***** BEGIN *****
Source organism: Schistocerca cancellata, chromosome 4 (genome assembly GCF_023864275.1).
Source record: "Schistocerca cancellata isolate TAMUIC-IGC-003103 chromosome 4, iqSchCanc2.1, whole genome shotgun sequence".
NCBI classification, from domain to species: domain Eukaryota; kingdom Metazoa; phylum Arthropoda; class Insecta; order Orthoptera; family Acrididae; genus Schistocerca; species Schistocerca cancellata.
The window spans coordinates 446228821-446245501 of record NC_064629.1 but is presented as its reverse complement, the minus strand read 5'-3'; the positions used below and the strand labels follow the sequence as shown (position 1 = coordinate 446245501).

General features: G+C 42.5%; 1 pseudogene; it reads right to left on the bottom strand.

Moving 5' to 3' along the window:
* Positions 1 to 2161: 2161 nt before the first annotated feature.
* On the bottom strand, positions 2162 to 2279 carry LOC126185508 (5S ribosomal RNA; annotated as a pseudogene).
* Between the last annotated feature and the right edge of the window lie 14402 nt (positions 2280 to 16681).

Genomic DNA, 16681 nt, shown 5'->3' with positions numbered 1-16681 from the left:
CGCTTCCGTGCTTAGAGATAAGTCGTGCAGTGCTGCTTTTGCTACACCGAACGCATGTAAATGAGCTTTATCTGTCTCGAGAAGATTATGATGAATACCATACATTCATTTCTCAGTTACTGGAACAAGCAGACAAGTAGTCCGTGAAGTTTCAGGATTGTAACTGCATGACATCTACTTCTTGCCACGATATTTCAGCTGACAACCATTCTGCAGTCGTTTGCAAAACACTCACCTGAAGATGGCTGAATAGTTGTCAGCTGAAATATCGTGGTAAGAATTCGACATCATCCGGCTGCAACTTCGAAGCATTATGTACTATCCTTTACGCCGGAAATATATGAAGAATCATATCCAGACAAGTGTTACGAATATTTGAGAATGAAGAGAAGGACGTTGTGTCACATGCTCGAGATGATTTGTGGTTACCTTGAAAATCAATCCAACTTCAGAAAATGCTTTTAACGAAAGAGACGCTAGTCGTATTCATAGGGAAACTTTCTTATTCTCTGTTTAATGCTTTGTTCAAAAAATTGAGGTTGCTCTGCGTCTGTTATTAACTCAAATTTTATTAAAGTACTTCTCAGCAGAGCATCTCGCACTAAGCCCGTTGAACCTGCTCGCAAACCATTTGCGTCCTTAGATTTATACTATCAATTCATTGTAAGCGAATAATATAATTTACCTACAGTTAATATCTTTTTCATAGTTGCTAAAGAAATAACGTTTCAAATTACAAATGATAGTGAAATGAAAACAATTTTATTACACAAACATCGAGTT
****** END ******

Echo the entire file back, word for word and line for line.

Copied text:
Source organism: Schistocerca cancellata, chromosome 4 (genome assembly GCF_023864275.1).
Source record: "Schistocerca cancellata isolate TAMUIC-IGC-003103 chromosome 4, iqSchCanc2.1, whole genome shotgun sequence".
NCBI classification, from domain to species: domain Eukaryota; kingdom Metazoa; phylum Arthropoda; class Insecta; order Orthoptera; family Acrididae; genus Schistocerca; species Schistocerca cancellata.
The window spans coordinates 446228821-446245501 of record NC_064629.1 but is presented as its reverse complement, the minus strand read 5'-3'; the positions used below and the strand labels follow the sequence as shown (position 1 = coordinate 446245501).

General features: G+C 42.5%; 1 pseudogene; it reads right to left on the bottom strand.

Moving 5' to 3' along the window:
* Positions 1 to 2161: 2161 nt before the first annotated feature.
* On the bottom strand, positions 2162 to 2279 carry LOC126185508 (5S ribosomal RNA; annotated as a pseudogene).
* Between the last annotated feature and the right edge of the window lie 14402 nt (positions 2280 to 16681).

Genomic DNA, 16681 nt, shown 5'->3' with positions numbered 1-16681 from the left:
CGCTTCCGTGCTTAGAGATAAGTCGTGCAGTGCTGCTTTTGCTACACCGAACGCATGTAAATGAGCTTTATCTGTCTCGAGAAGATTATGATGAATACCATACATTCATTTCTCAGTTACTGGAACAAGCAGACAAGTAGTCCGTGAAGTTTCAGGATTGTAACTGCATGACATCTACTTCTTGCCACGATATTTCAGCTGACAACCATTCTGCAGTCGTTTGCAAAACACTCACCTGAAGATGGCTGAATAGTTGTCAGCTGAAATATCGTGGTAAGAATTCGACATCATCCGGCTGCAACTTCGAAGCATTATGTACTATCCTTTACGCCGGAAATATATGAAGAATCATATCCAGACAAGTGTTACGAATATTTGAGAATGAAGAGAAGGACGTTGTGTCACATGCTCGAGATGATTTGTGGTTACCTTGAAAATCAATCCAACTTCAGAAAATGCTTTTAACGAAAGAGACGCTAGTCGTATTCATAGGGAAACTTTCTTATTCTCTGTTTAATGCTTTGTTCAAAAAATTGAGGTTGCTCTGCGTCTGTTATTAACTCAAATTTTATTAAAGTACTTCTCAGCAGAGCATCTCGCACTAAGCCCGTTGAACCTGCTCGCAAACCATTTGCGTCCTTAGATTTATACTATCAATTCATTGTAAGCGAATAATATAATTTACCTACAGTTAATATCTTTTTCATAGTTGCTAAAGAAATAACGTTTCAAATTACAAATGATAGTGAAATGAAAACAATTTTATTACACAAACATCGAGTT